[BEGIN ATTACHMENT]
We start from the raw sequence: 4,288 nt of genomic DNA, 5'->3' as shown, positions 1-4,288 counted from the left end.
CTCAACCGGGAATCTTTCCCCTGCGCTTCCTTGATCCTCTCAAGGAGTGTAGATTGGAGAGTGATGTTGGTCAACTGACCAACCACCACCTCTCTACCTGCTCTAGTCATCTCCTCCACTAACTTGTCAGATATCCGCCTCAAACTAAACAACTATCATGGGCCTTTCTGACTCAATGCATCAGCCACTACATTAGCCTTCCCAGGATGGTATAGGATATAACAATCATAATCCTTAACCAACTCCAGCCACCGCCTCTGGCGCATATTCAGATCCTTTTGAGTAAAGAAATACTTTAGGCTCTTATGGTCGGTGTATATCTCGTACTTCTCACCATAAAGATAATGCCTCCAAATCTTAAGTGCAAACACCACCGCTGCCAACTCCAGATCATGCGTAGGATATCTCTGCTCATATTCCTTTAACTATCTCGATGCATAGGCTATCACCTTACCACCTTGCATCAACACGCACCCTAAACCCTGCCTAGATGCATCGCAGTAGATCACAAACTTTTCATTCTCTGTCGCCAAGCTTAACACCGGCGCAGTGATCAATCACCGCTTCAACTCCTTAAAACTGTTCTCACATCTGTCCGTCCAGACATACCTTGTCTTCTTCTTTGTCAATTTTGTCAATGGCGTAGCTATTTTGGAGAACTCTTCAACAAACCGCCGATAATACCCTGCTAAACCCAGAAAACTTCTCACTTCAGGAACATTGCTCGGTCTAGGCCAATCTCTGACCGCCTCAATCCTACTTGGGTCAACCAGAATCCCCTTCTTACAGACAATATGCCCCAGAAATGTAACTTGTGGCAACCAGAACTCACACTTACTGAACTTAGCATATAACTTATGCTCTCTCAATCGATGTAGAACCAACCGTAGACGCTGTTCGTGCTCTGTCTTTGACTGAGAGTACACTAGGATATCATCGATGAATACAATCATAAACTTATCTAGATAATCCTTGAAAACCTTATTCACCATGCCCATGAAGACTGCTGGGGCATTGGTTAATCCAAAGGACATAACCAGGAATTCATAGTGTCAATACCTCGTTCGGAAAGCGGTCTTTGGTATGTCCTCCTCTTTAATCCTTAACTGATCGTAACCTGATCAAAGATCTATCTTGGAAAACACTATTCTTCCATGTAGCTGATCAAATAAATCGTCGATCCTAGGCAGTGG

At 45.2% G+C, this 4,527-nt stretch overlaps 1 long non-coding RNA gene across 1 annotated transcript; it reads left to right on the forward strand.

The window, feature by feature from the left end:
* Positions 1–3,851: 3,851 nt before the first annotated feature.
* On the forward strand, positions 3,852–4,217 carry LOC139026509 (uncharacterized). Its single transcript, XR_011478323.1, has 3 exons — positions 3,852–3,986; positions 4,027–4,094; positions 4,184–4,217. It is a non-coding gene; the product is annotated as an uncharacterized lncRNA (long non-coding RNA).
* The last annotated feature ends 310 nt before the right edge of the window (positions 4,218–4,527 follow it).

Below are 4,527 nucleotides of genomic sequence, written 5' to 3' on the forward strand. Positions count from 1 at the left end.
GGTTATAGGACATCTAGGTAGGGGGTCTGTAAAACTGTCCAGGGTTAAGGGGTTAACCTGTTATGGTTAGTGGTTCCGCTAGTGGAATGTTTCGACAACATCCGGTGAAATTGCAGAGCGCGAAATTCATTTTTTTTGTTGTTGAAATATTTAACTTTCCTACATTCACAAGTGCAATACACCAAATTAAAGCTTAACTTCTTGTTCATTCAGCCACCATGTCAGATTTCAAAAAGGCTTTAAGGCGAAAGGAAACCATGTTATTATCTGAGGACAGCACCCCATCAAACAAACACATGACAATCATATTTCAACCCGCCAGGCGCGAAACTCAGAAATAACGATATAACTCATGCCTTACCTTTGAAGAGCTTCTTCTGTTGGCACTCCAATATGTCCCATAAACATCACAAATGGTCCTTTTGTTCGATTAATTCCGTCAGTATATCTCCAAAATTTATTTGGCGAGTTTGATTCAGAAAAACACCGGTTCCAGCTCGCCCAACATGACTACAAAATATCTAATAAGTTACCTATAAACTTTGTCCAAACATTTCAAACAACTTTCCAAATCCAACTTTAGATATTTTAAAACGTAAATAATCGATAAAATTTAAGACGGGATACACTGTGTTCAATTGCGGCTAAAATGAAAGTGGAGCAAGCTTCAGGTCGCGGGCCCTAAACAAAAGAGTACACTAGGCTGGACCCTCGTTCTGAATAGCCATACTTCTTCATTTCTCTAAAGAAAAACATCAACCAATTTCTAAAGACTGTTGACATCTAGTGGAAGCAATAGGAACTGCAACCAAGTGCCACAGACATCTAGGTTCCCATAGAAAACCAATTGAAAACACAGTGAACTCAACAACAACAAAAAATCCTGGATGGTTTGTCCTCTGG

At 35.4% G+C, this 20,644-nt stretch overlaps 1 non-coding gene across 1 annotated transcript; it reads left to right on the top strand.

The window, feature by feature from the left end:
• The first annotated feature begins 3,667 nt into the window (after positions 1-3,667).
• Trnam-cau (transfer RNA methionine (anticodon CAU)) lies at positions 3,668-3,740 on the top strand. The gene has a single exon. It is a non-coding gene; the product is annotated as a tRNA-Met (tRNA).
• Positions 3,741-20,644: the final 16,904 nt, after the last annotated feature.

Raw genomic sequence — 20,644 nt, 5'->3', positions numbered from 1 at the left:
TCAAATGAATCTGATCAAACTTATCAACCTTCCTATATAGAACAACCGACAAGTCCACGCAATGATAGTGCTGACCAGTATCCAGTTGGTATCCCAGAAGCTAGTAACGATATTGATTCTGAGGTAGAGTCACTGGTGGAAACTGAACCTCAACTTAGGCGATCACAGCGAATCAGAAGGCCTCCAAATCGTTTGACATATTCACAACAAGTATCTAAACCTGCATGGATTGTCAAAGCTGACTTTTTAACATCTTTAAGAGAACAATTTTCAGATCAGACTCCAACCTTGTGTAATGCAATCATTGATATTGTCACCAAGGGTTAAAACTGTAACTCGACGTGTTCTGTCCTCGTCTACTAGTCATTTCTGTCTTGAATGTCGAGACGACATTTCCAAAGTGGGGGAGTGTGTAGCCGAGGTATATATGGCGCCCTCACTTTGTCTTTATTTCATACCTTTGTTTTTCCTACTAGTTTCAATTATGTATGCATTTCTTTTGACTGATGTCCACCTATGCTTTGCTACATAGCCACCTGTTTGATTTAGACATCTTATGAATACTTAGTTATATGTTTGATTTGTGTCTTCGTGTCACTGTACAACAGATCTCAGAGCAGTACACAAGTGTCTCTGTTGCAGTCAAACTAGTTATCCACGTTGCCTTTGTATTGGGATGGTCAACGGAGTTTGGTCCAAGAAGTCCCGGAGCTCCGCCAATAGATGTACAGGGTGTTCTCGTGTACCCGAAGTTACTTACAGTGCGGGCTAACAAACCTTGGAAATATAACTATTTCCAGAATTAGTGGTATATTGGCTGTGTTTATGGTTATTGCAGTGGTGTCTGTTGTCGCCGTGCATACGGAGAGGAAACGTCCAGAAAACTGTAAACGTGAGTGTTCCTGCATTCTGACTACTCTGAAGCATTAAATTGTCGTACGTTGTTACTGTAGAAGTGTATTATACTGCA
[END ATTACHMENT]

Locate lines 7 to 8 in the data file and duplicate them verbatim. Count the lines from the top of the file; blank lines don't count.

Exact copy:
* The last annotated feature ends 310 nt before the right edge of the window (positions 4,218–4,527 follow it).

Below are 4,527 nucleotides of genomic sequence, written 5' to 3' on the forward strand. Positions count from 1 at the left end.